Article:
The point of this article is not so that you (or I) can win arguments with those of a different persuasion. Christians throwing theological brickbats at one another is only amusing the Evil One. Rather, we should move forward positively to seek revival in our own lives and churches and to joyfully share the Gospel with those who do not yet know Christ. Changed lives and changed community will both glorify God and fill us with the joy unspeakable.

Let me be clear, I am critical of revivals and revivalists not for the sake of throwing brickbats (whatever they are). I am interested in the ways in which revivals have undermined reformation. I would contend (and have) that the better word to use for improvement in the church is not revival but reform. The rise of Protestantism was not a revival. It was a reformation. Meanwhile, the interior turn that experimental Calvinism nurtured and that gave rise to revivalism, acted as a solvent on those marks of reformation by which we identified a true church — proclamation of the gospel (creeds), rightly administered sacraments (liturgy), and discipline (polity). If revivalists were not inherently anti-formalists, they might be more willing to consider the importance of these formal aspects of church life. But ever since George Whitefield, revivalists have been more concerned with “the heart” than they have with the churchly qualities that manifest the heart and unite believers to the body of Christ.

Of course, other good reasons exist for raising questions about revivals and conversion. From Charles Finney’s New Measures to Jonathan Edwards’ — another pro-revival New York pastor — gullibility over the conversion of four-year olds, revivalism has a checkered past. If Keller is such an effective apologist for revival, he needs to be as empathetic with revivalism’s critics as he is with Christianity’s unbelieving opponents who live in large metropolitan centers.

Playing with Fire

Martin Luther complained about the radicals of the Reformation who invoked the fullness of the Spirit that they had “swallowed the Holy Ghost, feathers and all.” Justin Taylor’s recent quote from John Piper about worship makes me wonder if fire-eater would occur to Luther as the name to describe the oldest of the Young, Restless, and “Reformed.” Here’s the quote that lights Taylor’s fire:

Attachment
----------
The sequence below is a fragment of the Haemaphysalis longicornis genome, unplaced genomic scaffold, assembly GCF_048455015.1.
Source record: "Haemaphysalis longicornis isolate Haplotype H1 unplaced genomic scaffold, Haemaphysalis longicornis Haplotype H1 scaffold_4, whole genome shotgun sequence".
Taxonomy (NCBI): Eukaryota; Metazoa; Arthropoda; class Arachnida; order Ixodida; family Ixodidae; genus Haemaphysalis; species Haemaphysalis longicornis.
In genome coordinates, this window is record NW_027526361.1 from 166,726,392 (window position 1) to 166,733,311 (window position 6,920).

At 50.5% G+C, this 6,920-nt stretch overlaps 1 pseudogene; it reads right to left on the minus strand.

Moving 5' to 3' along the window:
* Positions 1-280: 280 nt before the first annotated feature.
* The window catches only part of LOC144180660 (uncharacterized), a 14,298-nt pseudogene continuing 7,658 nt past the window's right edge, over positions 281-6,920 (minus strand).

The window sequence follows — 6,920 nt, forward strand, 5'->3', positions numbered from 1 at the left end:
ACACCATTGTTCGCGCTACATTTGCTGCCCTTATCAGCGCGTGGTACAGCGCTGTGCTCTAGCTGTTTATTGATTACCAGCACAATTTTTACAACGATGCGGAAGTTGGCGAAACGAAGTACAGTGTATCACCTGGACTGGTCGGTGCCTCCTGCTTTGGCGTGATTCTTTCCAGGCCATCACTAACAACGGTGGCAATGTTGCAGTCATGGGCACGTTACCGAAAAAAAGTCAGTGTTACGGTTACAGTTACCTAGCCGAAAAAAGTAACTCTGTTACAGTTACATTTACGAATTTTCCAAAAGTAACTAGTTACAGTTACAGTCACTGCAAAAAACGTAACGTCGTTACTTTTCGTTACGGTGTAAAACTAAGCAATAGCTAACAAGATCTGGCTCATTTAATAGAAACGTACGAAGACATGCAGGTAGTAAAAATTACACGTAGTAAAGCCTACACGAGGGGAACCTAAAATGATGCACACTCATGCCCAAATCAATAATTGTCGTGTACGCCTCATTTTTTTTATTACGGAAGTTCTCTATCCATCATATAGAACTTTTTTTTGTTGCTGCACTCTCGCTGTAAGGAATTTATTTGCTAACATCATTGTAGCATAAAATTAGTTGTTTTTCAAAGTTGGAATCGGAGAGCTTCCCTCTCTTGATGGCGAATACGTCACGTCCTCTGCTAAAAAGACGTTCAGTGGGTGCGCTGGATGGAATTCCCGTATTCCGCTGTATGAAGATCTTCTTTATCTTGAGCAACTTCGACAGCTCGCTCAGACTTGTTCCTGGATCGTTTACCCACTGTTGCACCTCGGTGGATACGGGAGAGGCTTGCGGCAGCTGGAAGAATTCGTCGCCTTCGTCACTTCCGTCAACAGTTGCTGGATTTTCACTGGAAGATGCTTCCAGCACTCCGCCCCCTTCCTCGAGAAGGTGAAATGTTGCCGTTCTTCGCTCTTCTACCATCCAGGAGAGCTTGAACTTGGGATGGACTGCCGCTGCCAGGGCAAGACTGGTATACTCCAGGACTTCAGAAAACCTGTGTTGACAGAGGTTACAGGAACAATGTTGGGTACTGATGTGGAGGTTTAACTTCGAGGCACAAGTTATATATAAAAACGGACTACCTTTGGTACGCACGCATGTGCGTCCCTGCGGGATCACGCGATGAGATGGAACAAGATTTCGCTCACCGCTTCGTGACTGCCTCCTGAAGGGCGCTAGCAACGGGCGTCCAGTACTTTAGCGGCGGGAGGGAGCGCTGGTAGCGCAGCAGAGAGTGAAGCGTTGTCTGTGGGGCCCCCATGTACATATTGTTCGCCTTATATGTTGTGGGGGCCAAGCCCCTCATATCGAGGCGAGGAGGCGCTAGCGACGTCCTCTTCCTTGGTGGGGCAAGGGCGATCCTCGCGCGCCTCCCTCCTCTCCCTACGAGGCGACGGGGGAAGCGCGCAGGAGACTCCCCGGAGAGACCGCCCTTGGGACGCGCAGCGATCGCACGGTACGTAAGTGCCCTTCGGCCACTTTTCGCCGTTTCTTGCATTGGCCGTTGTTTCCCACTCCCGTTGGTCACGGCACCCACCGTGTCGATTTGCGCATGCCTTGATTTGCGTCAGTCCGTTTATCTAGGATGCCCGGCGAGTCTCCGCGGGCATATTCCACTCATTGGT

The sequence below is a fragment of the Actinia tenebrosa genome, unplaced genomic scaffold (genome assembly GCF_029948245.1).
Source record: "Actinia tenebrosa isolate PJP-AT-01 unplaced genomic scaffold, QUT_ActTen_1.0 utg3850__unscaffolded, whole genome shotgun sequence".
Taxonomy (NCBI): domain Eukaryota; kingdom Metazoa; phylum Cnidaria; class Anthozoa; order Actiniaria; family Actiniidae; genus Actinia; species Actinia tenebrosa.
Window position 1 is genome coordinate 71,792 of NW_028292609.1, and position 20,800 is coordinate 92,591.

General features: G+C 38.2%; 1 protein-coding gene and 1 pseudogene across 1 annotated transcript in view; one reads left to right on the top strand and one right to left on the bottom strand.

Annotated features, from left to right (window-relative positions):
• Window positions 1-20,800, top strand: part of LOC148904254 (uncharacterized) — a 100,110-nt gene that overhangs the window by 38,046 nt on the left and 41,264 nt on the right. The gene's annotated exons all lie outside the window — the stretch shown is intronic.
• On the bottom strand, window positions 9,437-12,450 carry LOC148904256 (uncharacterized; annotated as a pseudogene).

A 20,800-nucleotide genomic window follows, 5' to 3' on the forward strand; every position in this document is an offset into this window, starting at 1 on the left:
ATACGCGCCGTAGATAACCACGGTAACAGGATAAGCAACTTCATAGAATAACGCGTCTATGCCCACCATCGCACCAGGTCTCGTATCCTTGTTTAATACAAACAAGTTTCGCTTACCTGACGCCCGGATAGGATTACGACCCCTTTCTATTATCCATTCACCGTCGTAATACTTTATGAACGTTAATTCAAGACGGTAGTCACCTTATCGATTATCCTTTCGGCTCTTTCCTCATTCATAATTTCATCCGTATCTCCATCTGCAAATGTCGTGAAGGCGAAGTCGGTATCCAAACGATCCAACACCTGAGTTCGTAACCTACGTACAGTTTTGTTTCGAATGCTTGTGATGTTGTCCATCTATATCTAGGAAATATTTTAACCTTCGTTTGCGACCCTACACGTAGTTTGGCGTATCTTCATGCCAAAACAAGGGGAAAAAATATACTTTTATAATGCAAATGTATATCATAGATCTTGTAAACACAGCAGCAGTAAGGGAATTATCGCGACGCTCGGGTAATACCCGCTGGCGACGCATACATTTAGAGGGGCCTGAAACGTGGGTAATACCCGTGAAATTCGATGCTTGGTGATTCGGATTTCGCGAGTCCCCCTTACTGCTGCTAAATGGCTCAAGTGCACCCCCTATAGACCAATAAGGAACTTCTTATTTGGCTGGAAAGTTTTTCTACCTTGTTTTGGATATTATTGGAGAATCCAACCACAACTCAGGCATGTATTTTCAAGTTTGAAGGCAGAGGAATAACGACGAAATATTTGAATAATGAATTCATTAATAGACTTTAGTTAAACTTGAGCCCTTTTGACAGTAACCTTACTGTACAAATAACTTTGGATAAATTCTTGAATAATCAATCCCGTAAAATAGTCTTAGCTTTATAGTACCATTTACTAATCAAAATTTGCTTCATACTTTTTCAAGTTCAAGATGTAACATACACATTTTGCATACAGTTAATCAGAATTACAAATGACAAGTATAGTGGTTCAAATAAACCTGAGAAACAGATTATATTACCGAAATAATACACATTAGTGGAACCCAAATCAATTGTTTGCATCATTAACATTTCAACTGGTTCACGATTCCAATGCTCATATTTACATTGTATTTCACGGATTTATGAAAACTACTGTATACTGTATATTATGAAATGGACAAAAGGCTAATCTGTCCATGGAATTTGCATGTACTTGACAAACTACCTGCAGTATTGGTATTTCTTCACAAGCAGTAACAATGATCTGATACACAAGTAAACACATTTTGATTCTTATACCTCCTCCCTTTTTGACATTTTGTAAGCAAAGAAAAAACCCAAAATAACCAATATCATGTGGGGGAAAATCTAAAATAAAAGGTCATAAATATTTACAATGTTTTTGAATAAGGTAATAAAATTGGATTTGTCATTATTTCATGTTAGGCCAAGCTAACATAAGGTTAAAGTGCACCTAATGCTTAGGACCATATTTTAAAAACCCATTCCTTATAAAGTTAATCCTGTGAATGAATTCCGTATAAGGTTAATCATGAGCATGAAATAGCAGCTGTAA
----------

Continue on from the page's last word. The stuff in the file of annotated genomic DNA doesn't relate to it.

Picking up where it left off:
The fuel of worship is a true vision of the greatness of God;

the fire that makes the fuel burn white hot is the quickening of the Holy Spirit;

the furnace made alive and warm by the flame of truth is our renewed spirit;

and the resulting heat of our affections is powerful worship, pushing its way out in confessions, longings, acclamations, tears, songs, shouts, bowed heads, lifted hands, and obedient lives.

Fire metaphors aside, some of what Piper writes is sensible, such as the idea that God’s greatness undergirds worship, or that true worship depends on the work of the Holy Spirit. What is troubling is the criteria Piper uses to evaluate Spirit-filled worship. Do we really want to put shouts and tears and lifted hands on a par with confessions and songs? In my-all-about-me-church the only person raising his hands is the Reformed pastor at the beginning and end of the service.

To put Piper’s spiritual arsonry in perspective, confessionalists may need a little spiritual quenching from the teaching of Reformed churches: